Accuracy according to need
The question of accuracy is tough, but there are general guidelines:
Default accuracy is recommended for all but the most complicated parts.
Absolute accuracy can solve problems with merges parts of differing size.
Pro/E's concept of absolute accuracy is fairly simple. Given an absolute value of .001, Pro/E can only measure an edge of .001 unit. (What unit? Feet, actually. Create a test part to check!). Interestingly enough, Pro/E will scale the absolute accuracy if the units are changed!!!
Based on that concept, the shortest edge Pro/E could measure with relative accuracy at default (.0012) is .0012 feet * model size. For a 1 foot cube, that would be .0012 x sqrt(3) or .002 ft (.025 in).
Is that good enough for the intended purpose of the model? For example, a cube shaped casting twelve inches on a side will have a model size of ~21 in. A 90deg .03 round will have an arc length of .047 in - no problem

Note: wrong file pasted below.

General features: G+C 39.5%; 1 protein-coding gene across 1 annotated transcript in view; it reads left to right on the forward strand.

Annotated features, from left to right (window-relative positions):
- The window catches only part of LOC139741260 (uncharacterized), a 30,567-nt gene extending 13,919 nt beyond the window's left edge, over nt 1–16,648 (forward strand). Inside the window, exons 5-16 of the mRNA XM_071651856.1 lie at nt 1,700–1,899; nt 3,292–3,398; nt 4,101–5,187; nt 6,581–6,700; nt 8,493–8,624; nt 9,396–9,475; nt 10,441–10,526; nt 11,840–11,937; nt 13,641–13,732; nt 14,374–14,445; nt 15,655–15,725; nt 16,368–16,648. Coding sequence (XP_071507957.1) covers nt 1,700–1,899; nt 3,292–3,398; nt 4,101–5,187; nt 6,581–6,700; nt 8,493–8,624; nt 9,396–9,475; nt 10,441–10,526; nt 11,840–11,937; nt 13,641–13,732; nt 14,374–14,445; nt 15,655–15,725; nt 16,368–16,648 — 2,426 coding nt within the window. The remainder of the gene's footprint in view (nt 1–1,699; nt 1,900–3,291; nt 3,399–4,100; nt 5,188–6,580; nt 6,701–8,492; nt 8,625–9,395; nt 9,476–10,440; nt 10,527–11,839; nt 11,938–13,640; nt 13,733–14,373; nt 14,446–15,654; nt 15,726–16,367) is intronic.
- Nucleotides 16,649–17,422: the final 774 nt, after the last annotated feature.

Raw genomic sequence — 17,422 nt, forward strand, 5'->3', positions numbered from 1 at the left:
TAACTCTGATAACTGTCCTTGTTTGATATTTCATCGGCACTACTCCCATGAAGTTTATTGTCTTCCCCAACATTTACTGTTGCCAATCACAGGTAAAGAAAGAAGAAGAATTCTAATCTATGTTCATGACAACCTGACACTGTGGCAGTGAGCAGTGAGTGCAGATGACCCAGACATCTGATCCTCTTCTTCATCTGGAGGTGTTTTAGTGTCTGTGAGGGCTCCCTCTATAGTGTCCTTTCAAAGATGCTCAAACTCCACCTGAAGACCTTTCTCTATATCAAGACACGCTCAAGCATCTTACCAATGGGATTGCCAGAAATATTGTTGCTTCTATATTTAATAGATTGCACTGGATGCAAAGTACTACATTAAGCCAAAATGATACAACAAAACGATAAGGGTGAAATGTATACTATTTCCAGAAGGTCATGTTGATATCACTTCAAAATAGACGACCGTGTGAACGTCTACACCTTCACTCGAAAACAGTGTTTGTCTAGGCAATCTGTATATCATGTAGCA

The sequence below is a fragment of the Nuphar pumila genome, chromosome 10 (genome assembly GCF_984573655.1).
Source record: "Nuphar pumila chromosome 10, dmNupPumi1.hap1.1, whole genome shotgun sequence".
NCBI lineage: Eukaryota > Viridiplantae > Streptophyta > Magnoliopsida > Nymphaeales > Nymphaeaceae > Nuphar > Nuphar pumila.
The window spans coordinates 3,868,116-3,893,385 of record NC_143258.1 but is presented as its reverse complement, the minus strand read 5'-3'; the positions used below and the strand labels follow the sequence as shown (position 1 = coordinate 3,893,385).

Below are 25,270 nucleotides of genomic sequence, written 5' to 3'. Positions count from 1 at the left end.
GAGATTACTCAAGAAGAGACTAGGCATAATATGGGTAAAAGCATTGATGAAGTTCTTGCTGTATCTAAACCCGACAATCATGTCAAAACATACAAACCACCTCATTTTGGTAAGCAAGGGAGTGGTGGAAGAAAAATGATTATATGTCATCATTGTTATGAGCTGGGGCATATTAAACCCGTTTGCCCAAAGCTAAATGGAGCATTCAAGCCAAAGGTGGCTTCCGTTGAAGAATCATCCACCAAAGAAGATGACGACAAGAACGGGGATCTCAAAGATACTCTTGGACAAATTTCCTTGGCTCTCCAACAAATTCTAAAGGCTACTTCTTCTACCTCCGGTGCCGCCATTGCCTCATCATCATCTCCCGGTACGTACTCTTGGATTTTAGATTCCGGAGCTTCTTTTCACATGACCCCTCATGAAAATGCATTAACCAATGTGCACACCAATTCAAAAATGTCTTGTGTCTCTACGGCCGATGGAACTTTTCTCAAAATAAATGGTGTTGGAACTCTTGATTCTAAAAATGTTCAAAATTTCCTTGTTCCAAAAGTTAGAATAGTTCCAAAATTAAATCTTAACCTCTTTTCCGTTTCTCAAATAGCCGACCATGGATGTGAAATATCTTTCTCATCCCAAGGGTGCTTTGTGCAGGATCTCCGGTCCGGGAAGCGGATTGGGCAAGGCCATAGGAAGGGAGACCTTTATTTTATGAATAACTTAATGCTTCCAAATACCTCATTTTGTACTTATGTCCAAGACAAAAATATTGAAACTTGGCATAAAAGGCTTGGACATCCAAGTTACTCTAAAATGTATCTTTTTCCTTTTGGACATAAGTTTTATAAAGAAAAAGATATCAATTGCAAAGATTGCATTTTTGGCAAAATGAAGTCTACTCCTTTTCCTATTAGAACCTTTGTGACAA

A .01 round would have an arc length of .015 - that should be a problem. Why didn't that generate a geom check? Well, according to PTC, there's a fudge factor that's somewhere around 3 - so much for empirical analysis.
Do these calculations on sample parts. Check for geom checks.
Certainly, absolute accuracy should not need to be any tighter than smallest edge (ft), unless of course, the minimum accuracy value is higher. Converting to relative accuracy is simply dividing absolute accuracy by model size (ft).